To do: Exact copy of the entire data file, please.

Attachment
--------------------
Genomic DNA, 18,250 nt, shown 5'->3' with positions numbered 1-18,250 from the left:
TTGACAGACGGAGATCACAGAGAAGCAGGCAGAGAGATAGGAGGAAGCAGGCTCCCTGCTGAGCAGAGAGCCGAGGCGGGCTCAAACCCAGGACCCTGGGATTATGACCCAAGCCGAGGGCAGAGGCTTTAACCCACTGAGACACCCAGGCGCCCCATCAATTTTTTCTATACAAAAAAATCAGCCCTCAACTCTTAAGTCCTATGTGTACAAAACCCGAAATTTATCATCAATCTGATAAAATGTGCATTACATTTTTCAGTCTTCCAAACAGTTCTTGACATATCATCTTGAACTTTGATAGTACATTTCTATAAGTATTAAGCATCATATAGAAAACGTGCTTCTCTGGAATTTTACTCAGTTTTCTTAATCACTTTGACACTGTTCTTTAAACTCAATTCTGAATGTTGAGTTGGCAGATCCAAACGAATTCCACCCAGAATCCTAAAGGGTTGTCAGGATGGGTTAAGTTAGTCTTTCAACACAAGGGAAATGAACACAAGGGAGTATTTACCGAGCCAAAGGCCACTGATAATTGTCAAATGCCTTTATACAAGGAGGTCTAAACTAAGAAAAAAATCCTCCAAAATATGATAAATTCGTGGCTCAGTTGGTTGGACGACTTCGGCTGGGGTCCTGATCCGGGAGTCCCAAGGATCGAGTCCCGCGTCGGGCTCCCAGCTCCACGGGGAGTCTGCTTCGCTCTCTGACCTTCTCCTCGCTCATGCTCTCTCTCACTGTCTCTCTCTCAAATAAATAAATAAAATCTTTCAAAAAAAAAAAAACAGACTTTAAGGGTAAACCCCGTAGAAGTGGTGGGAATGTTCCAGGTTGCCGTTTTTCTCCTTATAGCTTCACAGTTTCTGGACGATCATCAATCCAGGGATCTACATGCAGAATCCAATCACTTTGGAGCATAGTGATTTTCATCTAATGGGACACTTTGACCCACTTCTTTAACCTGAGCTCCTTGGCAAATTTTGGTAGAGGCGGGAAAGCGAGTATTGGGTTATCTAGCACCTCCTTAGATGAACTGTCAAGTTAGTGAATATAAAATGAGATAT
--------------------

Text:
Genomic DNA, 18,250 nt, shown 5'->3' with positions numbered 1-18,250 from the left:
TTGACAGACGGAGATCACAGAGAAGCAGGCAGAGAGATAGGAGGAAGCAGGCTCCCTGCTGAGCAGAGAGCCGAGGCGGGCTCAAACCCAGGACCCTGGGATTATGACCCAAGCCGAGGGCAGAGGCTTTAACCCACTGAGACACCCAGGCGCCCCATCAATTTTTTCTATACAAAAAAATCAGCCCTCAACTCTTAAGTCCTATGTGTACAAAACCCGAAATTTATCATCAATCTGATAAAATGTGCATTACATTTTTCAGTCTTCCAAACAGTTCTTGACATATCATCTTGAACTTTGATAGTACATTTCTATAAGTATTAAGCATCATATAGAAAACGTGCTTCTCTGGAATTTTACTCAGTTTTCTTAATCACTTTGACACTGTTCTTTAAACTCAATTCTGAATGTTGAGTTGGCAGATCCAAACGAATTCCACCCAGAATCCTAAAGGGTTGTCAGGATGGGTTAAGTTAGTCTTTCAACACAAGGGAAATGAACACAAGGGAGTATTTACCGAGCCAAAGGCCACTGATAATTGTCAAATGCCTTTATACAAGGAGGTCTAAACTAAGAAAAAAATCCTCCAAAATATGATAAATTCGTGGCTCAGTTGGTTGGACGACTTCGGCTGGGGTCCTGATCCGGGAGTCCCAAGGATCGAGTCCCGCGTCGGGCTCCCAGCTCCACGGGGAGTCTGCTTCGCTCTCTGACCTTCTCCTCGCTCATGCTCTCTCTCACTGTCTCTCTCTCAAATAAATAAATAAAATCTTTCAAAAAAAAAAAAACAGACTTTAAGGGTAAACCCCGTAGAAGTGGTGGGAATGTTCCAGGTTGCCGTTTTTCTCCTTATAGCTTCACAGTTTCTGGACGATCATCAATCCAGGGATCTACATGCAGAATCCAATCACTTTGGAGCATAGTGATTTTCATCTAATGGGACACTTTGACCCACTTCTTTAACCTGAGCTCCTTGGCAAATTTTGGTAGAGGCGGGAAAGCGAGTATTGGGTTATCTAGCACCTCCTTAGATGAACTGTCAAGTTAGTGAATATAAAATGAGATAT